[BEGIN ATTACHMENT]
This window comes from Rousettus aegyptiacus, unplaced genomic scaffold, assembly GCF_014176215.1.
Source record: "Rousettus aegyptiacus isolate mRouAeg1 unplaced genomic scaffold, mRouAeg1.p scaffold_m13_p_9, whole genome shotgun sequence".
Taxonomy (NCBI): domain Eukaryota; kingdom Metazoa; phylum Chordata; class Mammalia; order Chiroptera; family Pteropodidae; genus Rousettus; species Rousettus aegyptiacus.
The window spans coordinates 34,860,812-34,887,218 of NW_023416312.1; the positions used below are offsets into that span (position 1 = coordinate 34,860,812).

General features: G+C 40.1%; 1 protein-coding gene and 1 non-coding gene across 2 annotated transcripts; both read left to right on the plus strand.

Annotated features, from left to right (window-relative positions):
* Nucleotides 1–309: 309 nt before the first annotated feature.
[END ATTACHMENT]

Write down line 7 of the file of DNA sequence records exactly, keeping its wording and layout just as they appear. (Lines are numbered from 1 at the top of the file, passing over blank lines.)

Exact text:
* Nucleotides 1–309: 309 nt before the first annotated feature.